Harold "Prince Hal" Patterson (born 1931) is a former star American college basketball player at the University of Kansas, and a former professional Canadian football player with the Canadian Football League Montreal Alouettes and Hamilton Tiger-Cats. Patterson is a member of the Canadian Football Hall of Fame, and in 2006, was voted one of the CFL's Top 50 players (#13) of the league's modern era by Canadian sports network TSN.
Born in Garden City, Kansas in 1931, Patterson was a football, baseball and basketball star at the University of Kansas. He was the second-leading rebounder for Kansas' 1953 national runner-up team that lost the NCAA Men's Division I Basketball Championship game by a single point to Indiana University. An end with the Jayhawks football team, he also lettered in baseball.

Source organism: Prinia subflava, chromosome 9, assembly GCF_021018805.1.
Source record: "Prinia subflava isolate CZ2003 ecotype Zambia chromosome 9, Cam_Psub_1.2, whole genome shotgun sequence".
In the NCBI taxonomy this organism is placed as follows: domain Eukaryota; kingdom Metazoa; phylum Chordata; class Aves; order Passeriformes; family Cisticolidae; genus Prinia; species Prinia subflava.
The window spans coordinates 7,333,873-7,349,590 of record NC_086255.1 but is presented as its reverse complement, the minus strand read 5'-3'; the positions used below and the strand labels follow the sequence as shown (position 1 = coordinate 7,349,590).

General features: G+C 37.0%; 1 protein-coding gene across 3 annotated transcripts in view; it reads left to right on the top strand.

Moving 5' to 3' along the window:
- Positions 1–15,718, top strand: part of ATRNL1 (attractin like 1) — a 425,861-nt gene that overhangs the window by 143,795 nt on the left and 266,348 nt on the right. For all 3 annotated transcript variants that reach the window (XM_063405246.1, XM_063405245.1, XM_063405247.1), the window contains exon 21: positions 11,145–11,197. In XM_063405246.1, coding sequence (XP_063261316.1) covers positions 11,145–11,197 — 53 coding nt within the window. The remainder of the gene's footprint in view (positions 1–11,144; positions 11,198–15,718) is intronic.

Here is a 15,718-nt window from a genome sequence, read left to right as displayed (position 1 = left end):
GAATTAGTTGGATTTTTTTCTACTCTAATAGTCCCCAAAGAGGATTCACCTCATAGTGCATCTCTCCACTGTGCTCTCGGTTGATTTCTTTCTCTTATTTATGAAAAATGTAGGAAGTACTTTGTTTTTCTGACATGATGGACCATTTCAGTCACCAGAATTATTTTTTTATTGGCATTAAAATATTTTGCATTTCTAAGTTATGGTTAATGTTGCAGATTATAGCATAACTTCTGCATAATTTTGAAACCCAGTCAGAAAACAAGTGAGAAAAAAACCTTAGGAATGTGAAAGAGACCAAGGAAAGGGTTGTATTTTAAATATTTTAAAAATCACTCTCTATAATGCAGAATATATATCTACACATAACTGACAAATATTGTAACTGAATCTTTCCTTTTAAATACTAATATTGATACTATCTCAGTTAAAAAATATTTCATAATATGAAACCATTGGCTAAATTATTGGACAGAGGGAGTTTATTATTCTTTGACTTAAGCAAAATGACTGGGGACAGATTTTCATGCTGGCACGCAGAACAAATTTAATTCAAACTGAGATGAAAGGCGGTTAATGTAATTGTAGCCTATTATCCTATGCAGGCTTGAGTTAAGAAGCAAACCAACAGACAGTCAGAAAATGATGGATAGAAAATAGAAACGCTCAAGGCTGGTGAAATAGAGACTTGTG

Drafted by the Philadelphia Eagles of the National Football League in the 1954 NFL Draft, Hal Patterson opted to sign with the Montreal Alouettes of the Canadian Football League in 1954. Known as "Prince" Hal, in 1956, he won the Jeff Russel Memorial Trophy then the Schenley Award as the CFL's Outstanding Player. That same year, Patterson set a record that has yet to be matched when he caught passes for 338 yards in a single game and set the record of 88 catches that stood up for 11 years before Terry Evanshen broke it in 1967.
Patterson was a member of the Alouettes until being part of a controversial trade in 1960 that sent him to the last-place Hamilton Tiger-Cats with fellow Montreal star quarterback Sam Etcheverry. Patterson's impact was immediate, as he helped to lead the Tiger-Cats to the 1961 Grey Cup, where the Ti-Cats lost in overtime to the Winnipeg Blue Bombers.
Hal Patterson still holds the record of 580 yards for Most Pass Receiving Yards in Grey Cup history. Patterson scored 54 touchdowns in his 14-year CFL career and had 34 games with at least 100 yards in pass receptions. He was inducted into the Canadian Football Hall of Fame in 1971. In November, 2006, Patterson was voted one of the CFL's top 50 players (#13) in a poll conducted by Canadian sports network TSN.